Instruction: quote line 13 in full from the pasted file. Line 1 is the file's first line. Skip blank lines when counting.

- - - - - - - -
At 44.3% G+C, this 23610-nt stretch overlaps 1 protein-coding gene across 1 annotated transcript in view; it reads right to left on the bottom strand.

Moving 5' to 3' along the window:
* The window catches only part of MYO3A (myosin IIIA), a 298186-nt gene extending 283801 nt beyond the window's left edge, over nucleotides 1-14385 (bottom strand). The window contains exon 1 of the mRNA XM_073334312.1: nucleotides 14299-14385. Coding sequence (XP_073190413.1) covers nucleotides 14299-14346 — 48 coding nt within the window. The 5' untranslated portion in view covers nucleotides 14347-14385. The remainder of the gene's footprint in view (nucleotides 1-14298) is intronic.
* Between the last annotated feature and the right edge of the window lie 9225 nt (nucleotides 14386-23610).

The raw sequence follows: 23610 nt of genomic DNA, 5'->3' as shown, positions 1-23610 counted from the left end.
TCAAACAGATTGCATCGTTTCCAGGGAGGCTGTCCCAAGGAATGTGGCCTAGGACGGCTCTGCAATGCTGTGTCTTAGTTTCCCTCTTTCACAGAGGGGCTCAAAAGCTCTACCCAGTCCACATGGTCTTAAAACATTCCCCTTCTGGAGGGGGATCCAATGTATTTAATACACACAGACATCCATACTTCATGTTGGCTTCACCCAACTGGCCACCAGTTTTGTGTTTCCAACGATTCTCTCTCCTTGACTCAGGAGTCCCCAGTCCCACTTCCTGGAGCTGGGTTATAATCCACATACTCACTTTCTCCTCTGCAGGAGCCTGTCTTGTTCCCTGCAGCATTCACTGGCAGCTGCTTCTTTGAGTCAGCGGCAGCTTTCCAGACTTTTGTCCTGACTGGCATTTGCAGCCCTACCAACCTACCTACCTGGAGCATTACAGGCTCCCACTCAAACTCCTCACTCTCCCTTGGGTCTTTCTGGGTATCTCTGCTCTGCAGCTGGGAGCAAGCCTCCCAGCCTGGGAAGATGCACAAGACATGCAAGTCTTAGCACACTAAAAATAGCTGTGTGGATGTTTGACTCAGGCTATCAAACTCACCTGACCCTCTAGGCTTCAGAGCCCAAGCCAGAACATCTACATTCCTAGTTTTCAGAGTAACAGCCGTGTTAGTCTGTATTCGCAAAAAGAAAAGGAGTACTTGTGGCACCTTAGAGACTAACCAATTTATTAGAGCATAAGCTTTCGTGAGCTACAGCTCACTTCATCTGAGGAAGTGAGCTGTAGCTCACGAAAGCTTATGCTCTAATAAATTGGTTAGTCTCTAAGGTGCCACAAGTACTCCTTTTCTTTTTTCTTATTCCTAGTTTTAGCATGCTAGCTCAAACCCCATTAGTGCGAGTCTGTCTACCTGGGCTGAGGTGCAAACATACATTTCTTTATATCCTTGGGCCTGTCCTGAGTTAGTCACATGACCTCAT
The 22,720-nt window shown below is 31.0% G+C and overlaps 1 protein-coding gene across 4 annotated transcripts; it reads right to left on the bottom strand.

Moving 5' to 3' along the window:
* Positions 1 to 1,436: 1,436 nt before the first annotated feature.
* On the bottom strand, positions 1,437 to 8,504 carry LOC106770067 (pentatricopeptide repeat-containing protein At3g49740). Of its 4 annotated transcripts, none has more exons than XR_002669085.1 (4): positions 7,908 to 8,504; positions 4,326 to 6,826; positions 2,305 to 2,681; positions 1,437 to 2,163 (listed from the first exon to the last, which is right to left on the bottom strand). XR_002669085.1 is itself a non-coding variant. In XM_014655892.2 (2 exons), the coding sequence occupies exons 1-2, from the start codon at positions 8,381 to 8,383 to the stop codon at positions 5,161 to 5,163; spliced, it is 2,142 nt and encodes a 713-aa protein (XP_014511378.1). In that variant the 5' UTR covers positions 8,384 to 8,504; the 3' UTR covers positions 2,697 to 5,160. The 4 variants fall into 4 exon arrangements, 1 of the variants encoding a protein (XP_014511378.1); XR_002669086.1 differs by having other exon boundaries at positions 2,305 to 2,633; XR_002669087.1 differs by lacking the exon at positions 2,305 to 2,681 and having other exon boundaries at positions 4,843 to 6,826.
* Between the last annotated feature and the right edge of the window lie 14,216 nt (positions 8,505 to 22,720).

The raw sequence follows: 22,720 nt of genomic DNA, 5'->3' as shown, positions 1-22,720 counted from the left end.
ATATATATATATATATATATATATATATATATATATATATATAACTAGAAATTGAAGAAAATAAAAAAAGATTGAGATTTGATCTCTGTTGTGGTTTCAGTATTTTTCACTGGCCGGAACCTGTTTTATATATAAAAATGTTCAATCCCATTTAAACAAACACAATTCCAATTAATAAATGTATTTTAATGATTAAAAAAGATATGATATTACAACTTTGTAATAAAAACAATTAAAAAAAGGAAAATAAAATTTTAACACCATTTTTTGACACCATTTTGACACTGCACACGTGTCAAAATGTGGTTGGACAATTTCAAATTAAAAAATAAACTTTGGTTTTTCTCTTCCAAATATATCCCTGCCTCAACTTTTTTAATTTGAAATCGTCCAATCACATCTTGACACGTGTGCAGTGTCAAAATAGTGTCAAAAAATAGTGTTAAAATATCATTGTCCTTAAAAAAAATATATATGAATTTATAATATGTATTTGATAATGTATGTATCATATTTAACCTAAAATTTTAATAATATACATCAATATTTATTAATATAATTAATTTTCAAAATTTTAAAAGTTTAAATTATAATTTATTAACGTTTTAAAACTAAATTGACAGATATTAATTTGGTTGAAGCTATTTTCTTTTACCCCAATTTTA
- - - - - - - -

ATATATATATATATATATATATATATATATATATATATATATAACTAGAAATTGAAGAAAATAAAAAAAGATTGAGATTTGATCTCTGTTGTGGTTTCAGTATTTTTCACTGGCCGGAACCTGTTTTATATATAAAAATGTTCAATCCCATTTAAACAAACACAATTCCAATTAATAAATGTATTTTAATGATTAAAAAAGATATGATATTACAACTTTGTAATAAAAACAATTAAAAAAAGGAAAATAAAATTTTAACACCATTTTTTGACACCATTTTGACACTGCACACGTGTCAAAATGTGGTTGGACAATTTCAAATTAAAAAATAAACTTTGGTTTTTCTCTTCCAAATATATCCCTGCCTCAACTTTTTTAATTTGAAATCGTCCAATCACATCTTGACACGTGTGCAGTGTCAAAATAGTGTCAAAAAATAGTGTTAAAATATCATTGTCCTTAAAAAAAATATATATGAATTTATAATATGTATTTGATAATGTATGTATCATATTTAACCTAAAATTTTAATAATATACATCAATATTTATTAATATAATTAATTTTCAAAATTTTAAAAGTTTAAATTATAATTTATTAACGTTTTAAAACTAAATTGACAGATATTAATTTGGTTGAAGCTATTTTCTTTTACCCCAATTTTA